An air conditioner is often one of the biggest users of electricity in the home, so it is a good idea to carefully consider the amount of power your unit will need. Different types of units will vary significantly on their wattage, so your air conditioner might end up using anywhere from 500 to 4,000 watts each hour. If you want to save energy, here are some important things you need to know.
What Is an Air Conditioner’s Wattage?
Most people are aware that a watt is somehow related to electricity and power. A greater number of watts means an item uses more energy to run. However, the average person’s understanding of watts tends to be a little on the abstract side. To truly understand what it means to have a 3,000-watt or a 500-watt air conditioner, it is helpful to know what a watt really is.
The watt is the standard unit for measuring how much power something uses. One watt describes the rate at which work is done when a single ampere of current flows. Essentially, when people talk about wattage, they are discussing the rate at which power has to flow to the air conditioner to make it run at any given time. The wattage of an air conditioner refers to the watts it uses for an hour of run time.
Of course, an air conditioner needs far more than a single watt of power to actually run, so they often have ratings like 1,500 watts. This would mean that the air conditioner uses 1,500 watts of power over the course of an hour. These numbers are large and somewhat awkward, so equipment is rated in kilowatts. A kilowatt is 1000 watts of power. So, if an AC unit is rated at 1.5 kilowatt hours, that means it uses 1,500 watts of power over the course of an hour. These kilowatt hours are typically the measurement your power company uses to calculate your electric bill.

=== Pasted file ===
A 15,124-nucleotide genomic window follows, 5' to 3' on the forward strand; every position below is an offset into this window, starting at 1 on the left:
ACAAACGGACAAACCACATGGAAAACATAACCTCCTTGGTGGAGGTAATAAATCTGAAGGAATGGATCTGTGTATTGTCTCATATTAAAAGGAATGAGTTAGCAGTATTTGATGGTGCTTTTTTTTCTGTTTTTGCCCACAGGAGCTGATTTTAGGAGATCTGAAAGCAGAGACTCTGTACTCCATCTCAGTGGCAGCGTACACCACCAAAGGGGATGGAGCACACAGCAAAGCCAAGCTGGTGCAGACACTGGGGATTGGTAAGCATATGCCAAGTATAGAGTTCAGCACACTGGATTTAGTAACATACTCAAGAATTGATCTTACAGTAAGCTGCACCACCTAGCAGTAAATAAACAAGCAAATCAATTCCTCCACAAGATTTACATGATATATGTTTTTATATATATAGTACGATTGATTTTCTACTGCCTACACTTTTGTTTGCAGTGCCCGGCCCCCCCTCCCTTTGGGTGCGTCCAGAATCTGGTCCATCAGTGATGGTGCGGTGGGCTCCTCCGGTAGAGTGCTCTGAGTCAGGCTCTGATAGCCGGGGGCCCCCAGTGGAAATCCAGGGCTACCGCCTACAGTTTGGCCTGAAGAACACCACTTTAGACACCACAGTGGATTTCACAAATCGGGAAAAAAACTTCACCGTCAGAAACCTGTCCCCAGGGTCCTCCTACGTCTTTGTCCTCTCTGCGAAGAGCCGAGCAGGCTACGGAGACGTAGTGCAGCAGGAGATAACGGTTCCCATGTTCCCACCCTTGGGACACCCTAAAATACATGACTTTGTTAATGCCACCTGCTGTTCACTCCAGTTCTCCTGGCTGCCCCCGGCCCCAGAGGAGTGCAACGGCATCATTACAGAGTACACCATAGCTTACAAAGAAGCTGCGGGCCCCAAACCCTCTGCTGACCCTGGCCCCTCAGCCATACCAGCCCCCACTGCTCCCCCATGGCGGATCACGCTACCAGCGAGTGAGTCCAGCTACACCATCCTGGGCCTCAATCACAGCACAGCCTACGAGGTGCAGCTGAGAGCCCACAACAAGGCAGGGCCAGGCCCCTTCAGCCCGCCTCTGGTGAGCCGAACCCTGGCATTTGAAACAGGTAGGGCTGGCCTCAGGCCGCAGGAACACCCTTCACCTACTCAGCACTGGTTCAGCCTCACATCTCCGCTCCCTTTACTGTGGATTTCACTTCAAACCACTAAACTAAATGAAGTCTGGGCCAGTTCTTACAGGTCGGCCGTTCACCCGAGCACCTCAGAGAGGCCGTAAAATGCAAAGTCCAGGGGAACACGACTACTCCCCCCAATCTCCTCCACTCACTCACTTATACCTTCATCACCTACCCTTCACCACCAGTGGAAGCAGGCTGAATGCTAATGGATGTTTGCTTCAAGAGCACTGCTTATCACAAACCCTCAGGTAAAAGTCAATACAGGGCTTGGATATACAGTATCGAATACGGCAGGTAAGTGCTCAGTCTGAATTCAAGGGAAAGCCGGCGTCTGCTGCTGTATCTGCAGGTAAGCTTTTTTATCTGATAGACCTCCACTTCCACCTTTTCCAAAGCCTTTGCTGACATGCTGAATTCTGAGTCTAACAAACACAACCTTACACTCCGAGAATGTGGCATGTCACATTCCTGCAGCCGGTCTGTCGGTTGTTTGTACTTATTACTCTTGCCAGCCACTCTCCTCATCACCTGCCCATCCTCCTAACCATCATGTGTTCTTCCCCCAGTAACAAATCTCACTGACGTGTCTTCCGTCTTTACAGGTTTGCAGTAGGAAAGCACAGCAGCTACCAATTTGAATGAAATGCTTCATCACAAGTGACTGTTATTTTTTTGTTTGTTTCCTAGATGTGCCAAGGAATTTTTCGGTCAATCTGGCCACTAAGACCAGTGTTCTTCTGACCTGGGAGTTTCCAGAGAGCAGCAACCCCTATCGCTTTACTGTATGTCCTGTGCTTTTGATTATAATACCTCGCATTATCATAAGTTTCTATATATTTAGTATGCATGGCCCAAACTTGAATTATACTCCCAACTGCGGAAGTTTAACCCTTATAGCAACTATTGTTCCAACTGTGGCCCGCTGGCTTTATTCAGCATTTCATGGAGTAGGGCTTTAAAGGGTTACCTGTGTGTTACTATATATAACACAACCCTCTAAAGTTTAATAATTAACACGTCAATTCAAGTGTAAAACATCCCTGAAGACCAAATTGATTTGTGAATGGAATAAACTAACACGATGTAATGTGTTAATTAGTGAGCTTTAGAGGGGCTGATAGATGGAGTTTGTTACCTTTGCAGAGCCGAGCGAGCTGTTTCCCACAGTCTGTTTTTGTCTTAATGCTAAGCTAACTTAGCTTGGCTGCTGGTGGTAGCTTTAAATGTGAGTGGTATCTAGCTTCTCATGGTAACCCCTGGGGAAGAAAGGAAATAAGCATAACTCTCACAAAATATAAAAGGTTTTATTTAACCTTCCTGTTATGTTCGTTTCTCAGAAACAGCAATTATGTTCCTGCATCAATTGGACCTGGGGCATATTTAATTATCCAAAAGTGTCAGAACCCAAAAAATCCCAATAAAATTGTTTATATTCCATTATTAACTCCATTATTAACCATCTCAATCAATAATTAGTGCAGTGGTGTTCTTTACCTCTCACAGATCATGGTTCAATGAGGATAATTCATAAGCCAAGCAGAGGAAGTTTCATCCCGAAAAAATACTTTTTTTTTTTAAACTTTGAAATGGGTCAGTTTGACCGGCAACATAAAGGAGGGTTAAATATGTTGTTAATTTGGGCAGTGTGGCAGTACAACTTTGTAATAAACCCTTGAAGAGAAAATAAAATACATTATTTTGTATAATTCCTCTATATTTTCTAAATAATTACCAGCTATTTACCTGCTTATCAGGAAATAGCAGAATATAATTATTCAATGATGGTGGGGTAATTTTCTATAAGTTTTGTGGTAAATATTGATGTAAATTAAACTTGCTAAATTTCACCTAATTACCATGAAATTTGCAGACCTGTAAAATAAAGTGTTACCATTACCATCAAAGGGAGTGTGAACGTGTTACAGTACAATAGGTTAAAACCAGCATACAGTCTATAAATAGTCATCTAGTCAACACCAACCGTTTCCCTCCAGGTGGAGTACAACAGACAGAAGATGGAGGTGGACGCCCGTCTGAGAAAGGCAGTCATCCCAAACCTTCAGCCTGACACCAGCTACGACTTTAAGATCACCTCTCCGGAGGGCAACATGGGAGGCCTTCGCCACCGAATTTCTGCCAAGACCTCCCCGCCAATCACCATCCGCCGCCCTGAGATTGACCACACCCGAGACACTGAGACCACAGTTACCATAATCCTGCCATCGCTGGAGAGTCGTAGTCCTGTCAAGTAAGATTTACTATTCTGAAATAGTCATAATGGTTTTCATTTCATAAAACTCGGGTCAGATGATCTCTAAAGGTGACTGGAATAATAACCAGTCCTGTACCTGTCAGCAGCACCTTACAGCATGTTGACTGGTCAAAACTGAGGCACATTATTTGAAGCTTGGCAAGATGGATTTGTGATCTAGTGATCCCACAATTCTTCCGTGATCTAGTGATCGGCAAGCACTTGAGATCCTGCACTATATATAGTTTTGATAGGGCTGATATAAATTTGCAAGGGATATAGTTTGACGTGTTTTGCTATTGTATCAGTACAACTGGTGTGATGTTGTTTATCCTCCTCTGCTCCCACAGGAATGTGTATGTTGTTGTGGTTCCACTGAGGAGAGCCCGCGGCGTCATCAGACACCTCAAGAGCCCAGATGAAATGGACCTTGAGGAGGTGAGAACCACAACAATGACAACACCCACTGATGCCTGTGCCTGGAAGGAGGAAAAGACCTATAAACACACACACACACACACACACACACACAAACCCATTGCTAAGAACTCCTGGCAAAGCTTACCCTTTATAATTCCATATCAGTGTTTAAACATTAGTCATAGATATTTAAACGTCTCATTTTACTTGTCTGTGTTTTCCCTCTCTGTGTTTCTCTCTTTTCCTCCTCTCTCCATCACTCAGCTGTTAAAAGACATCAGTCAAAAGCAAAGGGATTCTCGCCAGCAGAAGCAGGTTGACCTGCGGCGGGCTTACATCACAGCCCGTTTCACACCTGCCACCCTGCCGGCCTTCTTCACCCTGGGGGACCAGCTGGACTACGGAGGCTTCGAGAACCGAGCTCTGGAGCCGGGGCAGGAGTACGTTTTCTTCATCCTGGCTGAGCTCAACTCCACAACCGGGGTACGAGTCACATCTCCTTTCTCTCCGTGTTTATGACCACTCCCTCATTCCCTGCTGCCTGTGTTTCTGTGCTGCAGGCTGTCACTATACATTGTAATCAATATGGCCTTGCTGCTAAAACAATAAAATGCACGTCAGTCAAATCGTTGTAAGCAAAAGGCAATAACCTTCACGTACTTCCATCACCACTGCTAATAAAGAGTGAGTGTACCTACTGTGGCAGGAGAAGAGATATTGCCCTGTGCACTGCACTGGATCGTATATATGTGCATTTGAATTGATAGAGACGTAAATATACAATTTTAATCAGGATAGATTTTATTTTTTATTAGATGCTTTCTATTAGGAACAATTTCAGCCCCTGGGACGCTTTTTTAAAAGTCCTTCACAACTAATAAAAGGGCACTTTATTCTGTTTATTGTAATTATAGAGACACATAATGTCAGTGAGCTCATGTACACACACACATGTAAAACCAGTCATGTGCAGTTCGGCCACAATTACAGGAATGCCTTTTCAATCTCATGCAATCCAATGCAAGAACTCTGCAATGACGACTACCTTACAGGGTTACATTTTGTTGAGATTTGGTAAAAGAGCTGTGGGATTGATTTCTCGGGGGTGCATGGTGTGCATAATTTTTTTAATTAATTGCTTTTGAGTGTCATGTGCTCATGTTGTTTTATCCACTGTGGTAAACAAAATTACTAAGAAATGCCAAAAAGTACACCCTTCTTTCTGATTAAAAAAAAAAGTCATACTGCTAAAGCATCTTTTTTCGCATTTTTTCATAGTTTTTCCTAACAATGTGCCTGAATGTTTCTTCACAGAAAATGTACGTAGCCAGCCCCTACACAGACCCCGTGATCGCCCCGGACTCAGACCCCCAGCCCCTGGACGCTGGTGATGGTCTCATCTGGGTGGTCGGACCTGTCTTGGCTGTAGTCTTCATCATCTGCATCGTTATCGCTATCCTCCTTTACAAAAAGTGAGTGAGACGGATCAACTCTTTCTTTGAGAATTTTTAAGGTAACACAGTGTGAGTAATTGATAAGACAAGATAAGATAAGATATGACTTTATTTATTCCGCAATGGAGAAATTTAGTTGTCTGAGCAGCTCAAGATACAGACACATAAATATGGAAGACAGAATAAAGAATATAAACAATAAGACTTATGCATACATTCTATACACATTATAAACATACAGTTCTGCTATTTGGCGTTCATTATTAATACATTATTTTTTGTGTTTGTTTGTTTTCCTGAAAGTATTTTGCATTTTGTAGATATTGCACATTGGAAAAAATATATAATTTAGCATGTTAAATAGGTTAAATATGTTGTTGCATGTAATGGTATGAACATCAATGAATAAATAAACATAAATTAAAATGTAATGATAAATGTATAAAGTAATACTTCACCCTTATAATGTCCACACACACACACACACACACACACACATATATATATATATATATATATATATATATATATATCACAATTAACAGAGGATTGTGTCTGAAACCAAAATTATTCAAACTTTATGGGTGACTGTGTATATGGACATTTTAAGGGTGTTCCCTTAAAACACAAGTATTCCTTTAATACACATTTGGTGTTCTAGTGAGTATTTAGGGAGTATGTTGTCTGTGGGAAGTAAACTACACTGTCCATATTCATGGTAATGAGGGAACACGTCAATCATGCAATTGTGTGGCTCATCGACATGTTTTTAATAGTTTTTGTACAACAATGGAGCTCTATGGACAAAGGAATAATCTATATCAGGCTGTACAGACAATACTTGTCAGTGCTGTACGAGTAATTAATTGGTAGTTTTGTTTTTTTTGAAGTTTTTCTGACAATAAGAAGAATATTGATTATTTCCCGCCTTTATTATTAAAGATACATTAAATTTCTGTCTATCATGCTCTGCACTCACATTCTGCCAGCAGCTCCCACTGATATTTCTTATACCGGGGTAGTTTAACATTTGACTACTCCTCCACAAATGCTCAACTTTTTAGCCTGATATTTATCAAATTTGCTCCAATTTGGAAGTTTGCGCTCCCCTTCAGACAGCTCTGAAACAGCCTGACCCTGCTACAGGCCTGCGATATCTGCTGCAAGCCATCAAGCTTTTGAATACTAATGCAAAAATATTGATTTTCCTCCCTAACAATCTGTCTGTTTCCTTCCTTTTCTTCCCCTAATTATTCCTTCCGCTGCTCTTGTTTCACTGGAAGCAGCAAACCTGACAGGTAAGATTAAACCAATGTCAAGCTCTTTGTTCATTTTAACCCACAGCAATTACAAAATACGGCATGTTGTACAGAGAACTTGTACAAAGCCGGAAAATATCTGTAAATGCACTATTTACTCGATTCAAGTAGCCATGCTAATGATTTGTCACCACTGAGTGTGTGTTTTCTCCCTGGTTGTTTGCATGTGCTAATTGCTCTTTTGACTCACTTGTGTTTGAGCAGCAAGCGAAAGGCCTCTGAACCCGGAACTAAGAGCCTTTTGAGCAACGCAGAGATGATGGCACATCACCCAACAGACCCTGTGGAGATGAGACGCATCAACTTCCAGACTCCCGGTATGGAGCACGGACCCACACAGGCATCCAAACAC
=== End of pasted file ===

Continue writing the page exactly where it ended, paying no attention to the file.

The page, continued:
What’s the Average Wattage of an Air Conditioner?
There is no standard wattage for air conditioners because all models tend to be quite different. You can get a basic estimate of how many watts a unit uses by considering its size. Small air conditioning units meant for individual rooms might have a wattage of around 500 to 1,400. If you have a central air conditioning unit for a small home, expect to use around 1,100 watts to 1,900 watts. Central air conditioning units of medium size may use somewhere between 1,500 and 2,900 watts. If you have a truly massive air conditioner for a large home, you might end up using somewhere between 2,500 and 4,800 watts.
Keep in mind that these numbers are rough estimates and that they average all the different run stages of an air conditioner. In the first few seconds when your air conditioner is starting up, it will draw power at a much faster rate. Meanwhile, if your air conditioner is only running the fan instead of actively cooling, its wattage will be much less. Just running the central air conditioning fan will take around 750 watts.
Factors That Affect How Many Watts an AC Uses
Why is there so much variation in wattage among different AC units? There are several factors that can affect a machine’s efficiency. It all comes down to the way a unit is made. Some of the most important considerations are the sizes of the evaporator and condenser coils. Larger ones provide a greater area of heat transfer surfaces so they can cool air more rapidly.